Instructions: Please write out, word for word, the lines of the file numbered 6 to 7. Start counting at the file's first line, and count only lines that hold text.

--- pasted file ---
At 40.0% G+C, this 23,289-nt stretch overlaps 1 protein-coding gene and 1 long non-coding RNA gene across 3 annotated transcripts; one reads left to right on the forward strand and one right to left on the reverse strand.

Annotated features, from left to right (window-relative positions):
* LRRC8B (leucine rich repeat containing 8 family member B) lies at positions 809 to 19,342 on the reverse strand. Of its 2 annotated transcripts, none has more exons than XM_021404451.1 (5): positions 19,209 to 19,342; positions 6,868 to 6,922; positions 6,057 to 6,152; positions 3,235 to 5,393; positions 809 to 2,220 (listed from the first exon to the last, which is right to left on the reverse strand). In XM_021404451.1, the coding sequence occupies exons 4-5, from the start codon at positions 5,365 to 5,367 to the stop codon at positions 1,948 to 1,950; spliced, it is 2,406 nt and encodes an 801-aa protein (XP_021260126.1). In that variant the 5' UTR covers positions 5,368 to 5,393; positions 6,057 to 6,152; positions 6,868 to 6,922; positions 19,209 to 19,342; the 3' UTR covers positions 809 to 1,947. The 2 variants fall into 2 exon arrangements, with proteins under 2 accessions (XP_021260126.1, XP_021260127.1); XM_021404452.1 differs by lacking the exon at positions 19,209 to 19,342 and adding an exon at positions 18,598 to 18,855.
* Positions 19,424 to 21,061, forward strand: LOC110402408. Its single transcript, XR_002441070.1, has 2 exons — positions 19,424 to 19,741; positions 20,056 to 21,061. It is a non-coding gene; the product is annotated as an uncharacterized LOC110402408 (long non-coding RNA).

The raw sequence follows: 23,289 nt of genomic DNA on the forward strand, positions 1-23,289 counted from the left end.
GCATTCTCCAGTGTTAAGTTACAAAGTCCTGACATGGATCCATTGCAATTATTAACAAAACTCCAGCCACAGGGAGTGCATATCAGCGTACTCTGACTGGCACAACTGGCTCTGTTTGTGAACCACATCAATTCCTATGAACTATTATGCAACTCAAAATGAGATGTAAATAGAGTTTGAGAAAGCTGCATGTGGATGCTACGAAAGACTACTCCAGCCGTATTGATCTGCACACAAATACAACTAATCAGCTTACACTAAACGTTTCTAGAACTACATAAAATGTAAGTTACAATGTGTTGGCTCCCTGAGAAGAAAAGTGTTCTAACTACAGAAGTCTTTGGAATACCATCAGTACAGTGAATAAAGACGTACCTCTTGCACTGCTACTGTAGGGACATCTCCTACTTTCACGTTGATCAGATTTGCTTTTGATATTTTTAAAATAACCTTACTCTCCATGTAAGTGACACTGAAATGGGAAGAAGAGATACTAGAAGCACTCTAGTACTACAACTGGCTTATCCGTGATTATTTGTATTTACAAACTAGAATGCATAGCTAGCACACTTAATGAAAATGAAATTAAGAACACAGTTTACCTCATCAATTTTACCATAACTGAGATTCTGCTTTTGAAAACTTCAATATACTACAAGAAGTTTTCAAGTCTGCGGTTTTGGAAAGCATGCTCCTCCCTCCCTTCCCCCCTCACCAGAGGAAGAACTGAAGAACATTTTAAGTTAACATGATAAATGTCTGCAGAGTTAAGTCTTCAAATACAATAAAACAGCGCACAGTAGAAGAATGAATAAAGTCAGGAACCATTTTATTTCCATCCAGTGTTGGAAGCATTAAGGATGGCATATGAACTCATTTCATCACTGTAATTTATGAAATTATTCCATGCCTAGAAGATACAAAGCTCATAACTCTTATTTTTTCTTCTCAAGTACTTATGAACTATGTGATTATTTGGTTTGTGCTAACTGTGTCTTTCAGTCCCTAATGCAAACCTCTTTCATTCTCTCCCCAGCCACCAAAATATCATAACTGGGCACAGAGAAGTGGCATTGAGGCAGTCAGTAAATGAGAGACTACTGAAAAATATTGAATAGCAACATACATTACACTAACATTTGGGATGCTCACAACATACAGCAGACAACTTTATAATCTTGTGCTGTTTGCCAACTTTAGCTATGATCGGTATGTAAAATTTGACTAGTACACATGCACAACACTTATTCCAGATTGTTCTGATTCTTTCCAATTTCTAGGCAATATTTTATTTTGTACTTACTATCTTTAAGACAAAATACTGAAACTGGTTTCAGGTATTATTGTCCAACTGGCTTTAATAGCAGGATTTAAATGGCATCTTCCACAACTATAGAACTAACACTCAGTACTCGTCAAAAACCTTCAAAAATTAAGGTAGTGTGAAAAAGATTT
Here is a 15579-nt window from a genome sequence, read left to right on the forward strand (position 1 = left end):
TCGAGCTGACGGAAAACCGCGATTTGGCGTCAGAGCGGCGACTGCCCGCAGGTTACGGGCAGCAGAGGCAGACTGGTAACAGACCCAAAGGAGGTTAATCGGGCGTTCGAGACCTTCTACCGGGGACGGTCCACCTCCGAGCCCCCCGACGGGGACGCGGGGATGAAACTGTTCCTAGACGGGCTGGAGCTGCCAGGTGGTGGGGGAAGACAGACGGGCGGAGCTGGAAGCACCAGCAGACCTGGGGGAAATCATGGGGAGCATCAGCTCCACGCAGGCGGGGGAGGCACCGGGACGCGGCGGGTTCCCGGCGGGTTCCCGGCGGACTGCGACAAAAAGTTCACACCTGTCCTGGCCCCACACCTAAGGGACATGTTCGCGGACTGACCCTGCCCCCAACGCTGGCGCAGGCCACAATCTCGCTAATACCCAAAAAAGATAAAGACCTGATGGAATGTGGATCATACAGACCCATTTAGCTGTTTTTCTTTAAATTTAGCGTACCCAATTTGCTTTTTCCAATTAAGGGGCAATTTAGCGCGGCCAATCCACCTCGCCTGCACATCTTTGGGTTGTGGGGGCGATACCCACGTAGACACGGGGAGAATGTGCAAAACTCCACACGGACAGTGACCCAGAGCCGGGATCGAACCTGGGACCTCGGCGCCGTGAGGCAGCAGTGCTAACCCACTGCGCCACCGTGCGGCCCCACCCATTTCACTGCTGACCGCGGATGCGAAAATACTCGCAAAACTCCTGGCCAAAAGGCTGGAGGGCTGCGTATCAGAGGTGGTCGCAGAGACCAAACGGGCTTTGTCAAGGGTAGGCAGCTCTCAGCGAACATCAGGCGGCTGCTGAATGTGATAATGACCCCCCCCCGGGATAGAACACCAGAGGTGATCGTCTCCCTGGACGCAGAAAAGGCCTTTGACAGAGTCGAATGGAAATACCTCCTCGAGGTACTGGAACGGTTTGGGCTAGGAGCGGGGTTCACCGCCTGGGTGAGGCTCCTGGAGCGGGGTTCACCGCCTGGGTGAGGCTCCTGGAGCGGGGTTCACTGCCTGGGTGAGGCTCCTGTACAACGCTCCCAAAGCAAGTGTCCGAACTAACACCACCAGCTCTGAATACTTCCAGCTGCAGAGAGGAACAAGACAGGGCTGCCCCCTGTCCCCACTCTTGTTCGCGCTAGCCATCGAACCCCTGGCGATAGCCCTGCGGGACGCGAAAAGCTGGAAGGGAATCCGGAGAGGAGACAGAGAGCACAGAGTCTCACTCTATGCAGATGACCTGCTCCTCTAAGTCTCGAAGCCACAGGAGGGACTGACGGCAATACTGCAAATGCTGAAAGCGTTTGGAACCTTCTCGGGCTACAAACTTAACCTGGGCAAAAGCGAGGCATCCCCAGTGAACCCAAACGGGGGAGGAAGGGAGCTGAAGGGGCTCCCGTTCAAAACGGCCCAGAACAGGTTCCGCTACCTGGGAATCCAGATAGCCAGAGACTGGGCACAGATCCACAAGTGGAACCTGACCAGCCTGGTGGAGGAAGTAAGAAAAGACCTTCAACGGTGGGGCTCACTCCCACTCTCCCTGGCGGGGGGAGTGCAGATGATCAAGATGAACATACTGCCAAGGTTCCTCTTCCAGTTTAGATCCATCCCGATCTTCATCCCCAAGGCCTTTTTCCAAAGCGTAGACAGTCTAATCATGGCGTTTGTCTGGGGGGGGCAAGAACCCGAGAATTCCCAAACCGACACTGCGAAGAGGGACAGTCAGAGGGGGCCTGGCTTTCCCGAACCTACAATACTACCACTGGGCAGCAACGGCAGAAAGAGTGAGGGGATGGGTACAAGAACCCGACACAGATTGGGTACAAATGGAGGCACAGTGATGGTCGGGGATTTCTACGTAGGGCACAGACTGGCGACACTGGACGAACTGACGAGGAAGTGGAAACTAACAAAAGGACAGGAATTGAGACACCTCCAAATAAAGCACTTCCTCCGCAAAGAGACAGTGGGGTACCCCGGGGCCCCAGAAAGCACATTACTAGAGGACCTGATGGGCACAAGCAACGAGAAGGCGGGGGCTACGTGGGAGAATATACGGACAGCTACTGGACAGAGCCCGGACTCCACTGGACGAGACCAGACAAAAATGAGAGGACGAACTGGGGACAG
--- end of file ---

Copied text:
GCATTCTCCAGTGTTAAGTTACAAAGTCCTGACATGGATCCATTGCAATTATTAACAAAACTCCAGCCACAGGGAGTGCATATCAGCGTACTCTGACTGGCACAACTGGCTCTGTTTGTGAACCACATCAATTCCTATGAACTATTATGCAACTCAAAATGAGATGTAAATAGAGTTTGAGAAAGCTGCATGTGGATGCTACGAAAGACTACTCCAGCCGTATTGATCTGCACACAAATACAACTAATCAGCTTACACTAAACGTTTCTAGAACTACATAAAATGTAAGTTACAATGTGTTGGCTCCCTGAGAAGAAAAGTGTTCTAACTACAGAAGTCTTTGGAATACCATCAGTACAGTGAATAAAGACGTACCTCTTGCACTGCTACTGTAGGGACATCTCCTACTTTCACGTTGATCAGATTTGCTTTTGATATTTTTAAAATAACCTTACTCTCCATGTAAGTGACACTGAAATGGGAAGAAGAGATACTAGAAGCACTCTAGTACTACAACTGGCTTATCCGTGATTATTTGTATTTACAAACTAGAATGCATAGCTAGCACACTTAATGAAAATGAAATTAAGAACACAGTTTACCTCATCAATTTTACCATAACTGAGATTCTGCTTTTGAAAACTTCAATATACTACAAGAAGTTTTCAAGTCTGCGGTTTTGGAAAGCATGCTCCTCCCTCCCTTCCCCCCTCACCAGAGGAAGAACTGAAGAACATTTTAAGTTAACATGATAAATGTCTGCAGAGTTAAGTCTTCAAATACAATAAAACAGCGCACAGTAGAAGAATGAATAAAGTCAGGAACCATTTTATTTCCATCCAGTGTTGGAAGCATTAAGGATGGCATATGAACTCATTTCATCACTGTAATTTATGAAATTATTCCATGCCTAGAAGATACAAAGCTCATAACTCTTATTTTTTCTTCTCAAGTACTTATGAACTATGTGATTATTTGGTTTGTGCTAACTGTGTCTTTCAGTCCCTAATGCAAACCTCTTTCATTCTCTCCCCAGCCACCAAAATATCATAACTGGGCACAGAGAAGTGGCATTGAGGCAGTCAGTAAATGAGAGACTACTGAAAAATATTGAATAGCAACATACATTACACTAACATTTGGGATGCTCACAACATACAGCAGACAACTTTATAATCTTGTGCTGTTTGCCAACTTTAGCTATGATCGGTATGTAAAATTTGACTAGTACACATGCACAACACTTATTCCAGATTGTTCTGATTCTTTCCAATTTCTAGGCAATATTTTATTTTGTACTTACTATCTTTAAGACAAAATACTGAAACTGGTTTCAGGTATTATTGTCCAACTGGCTTTAATAGCAGGATTTAAATGGCATCTTCCACAACTATAGAACTAACACTCAGTACTCGTCAAAAACCTTCAAAAATTAAGGTAGTGTGAAAAAGATTT
Here is a 15579-nt window from a genome sequence, read left to right on the forward strand (position 1 = left end):